During my recent vacation to the West Coast, I did “The Grind,” a mountain trail that is a 2,630 step staircase to the 3,700 feet summit. I had to stop frequently, mostly to look up and swear to myself, but my keeper and I did it in 1 hour and 45 minutes. Behind me, an older gentleman crossed the summit threshold with his two adult children, who were beaming with pride as they clapped and took pictures. They caught my lingering glance and told me that today was his 80th birthday and that he had just beaten a previous time from decades ago. Between gasps of air, I offered him my congratulations and a high-five: We did it!
Perhaps it’s odd that I felt a kinship with a stranger fifty years older than me, but I felt a oneness in our having overcome physical adversity that day. Two years ago, stairs had been a dreaded and slow process under the painful heaviness of joint and chest wall inflammation. Unassisted, two flights of stairs could take me 15 minutes or more on a particularly bad day. Much to my surprise, I discovered that I had finished “The Grind” within average time. I was elated! On this gruelling, borderline ridiculous physical task, I was an “average person,” not a sick person who did well considering. I felt like yelling from the mountain top: “Hey, everybody!! Guess what? I’m average!!!!”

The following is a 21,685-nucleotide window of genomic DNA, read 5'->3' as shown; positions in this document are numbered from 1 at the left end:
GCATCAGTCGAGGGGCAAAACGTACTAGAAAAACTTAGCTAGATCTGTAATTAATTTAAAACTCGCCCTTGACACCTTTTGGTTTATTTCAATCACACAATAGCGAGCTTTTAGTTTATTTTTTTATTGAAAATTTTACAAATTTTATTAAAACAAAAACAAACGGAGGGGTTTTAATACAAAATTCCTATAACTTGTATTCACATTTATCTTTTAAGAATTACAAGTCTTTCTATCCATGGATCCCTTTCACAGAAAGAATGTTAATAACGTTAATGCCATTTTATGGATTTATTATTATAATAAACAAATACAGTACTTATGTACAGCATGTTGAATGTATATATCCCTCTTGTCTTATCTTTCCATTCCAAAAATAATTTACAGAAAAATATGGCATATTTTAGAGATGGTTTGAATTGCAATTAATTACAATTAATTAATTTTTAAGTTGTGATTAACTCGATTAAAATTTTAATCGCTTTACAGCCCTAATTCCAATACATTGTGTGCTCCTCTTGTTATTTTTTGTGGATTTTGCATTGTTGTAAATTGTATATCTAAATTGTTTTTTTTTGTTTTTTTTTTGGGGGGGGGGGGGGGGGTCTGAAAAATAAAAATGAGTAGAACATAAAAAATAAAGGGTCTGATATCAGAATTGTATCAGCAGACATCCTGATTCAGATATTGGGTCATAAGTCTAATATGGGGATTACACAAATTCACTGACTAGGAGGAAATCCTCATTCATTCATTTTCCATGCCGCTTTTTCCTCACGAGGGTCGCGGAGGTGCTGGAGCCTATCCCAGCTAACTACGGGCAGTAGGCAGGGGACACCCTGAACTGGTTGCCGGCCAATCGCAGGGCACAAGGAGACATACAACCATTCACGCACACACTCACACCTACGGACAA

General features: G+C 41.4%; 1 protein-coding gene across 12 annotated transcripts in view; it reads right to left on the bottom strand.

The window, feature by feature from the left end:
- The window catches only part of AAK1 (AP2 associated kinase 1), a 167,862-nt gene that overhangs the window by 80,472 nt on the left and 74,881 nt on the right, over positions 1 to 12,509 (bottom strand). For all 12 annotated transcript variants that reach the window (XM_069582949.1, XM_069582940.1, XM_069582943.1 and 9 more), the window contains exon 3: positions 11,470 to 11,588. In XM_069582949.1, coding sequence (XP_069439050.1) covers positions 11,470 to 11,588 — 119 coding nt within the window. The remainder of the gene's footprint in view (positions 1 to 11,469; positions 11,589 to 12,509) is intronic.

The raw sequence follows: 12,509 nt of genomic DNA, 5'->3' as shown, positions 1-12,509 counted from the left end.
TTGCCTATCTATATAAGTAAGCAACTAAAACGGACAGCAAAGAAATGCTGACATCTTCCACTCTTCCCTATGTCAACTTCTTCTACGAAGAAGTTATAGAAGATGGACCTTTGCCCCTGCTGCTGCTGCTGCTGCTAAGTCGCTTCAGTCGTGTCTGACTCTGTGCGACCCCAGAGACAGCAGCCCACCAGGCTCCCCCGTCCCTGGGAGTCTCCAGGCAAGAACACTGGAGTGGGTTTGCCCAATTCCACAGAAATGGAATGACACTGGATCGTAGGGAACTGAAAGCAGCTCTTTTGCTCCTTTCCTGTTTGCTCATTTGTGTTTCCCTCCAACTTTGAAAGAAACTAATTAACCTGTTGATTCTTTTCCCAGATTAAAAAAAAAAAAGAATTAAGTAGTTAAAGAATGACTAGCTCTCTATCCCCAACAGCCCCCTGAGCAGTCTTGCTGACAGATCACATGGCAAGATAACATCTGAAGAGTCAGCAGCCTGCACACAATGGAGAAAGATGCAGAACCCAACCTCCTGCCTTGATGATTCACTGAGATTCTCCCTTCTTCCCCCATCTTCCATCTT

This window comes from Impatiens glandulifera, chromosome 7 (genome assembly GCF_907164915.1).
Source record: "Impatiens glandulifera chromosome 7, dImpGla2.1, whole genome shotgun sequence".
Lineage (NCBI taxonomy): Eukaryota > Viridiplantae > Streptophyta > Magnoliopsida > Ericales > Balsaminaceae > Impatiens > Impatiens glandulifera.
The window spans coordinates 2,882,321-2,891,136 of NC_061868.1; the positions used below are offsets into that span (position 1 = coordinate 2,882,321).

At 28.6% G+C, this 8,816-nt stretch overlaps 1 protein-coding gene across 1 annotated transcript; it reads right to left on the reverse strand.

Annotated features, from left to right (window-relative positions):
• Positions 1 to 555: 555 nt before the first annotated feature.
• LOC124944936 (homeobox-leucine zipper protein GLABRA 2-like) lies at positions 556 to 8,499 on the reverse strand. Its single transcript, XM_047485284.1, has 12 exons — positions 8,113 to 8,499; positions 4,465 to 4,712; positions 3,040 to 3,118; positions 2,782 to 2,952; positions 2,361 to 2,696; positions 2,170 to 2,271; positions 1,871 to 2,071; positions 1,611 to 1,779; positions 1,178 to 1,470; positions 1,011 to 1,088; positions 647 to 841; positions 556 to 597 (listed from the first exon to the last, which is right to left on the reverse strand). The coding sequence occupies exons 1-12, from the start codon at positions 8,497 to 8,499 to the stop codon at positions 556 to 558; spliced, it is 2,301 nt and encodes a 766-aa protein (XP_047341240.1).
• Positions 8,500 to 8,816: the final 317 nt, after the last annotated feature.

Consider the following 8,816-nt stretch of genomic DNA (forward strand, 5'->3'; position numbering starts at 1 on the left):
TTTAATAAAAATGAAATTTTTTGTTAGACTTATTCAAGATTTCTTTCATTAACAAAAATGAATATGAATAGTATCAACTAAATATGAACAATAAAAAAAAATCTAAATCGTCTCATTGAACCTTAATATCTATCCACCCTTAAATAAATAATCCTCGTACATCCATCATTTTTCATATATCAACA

It’s been years since I’ve arrived at the emotional summit of climbing a mountain by my own physical power. In my few experiences, I’ve always come to a moment where I see myself in a way I never have before. That day, I saw myself as something that, after being diagnosed with Lupus 10 years ago, I thought I would never have the ability to be again: A normal, average person. Being average has never felt so awesome.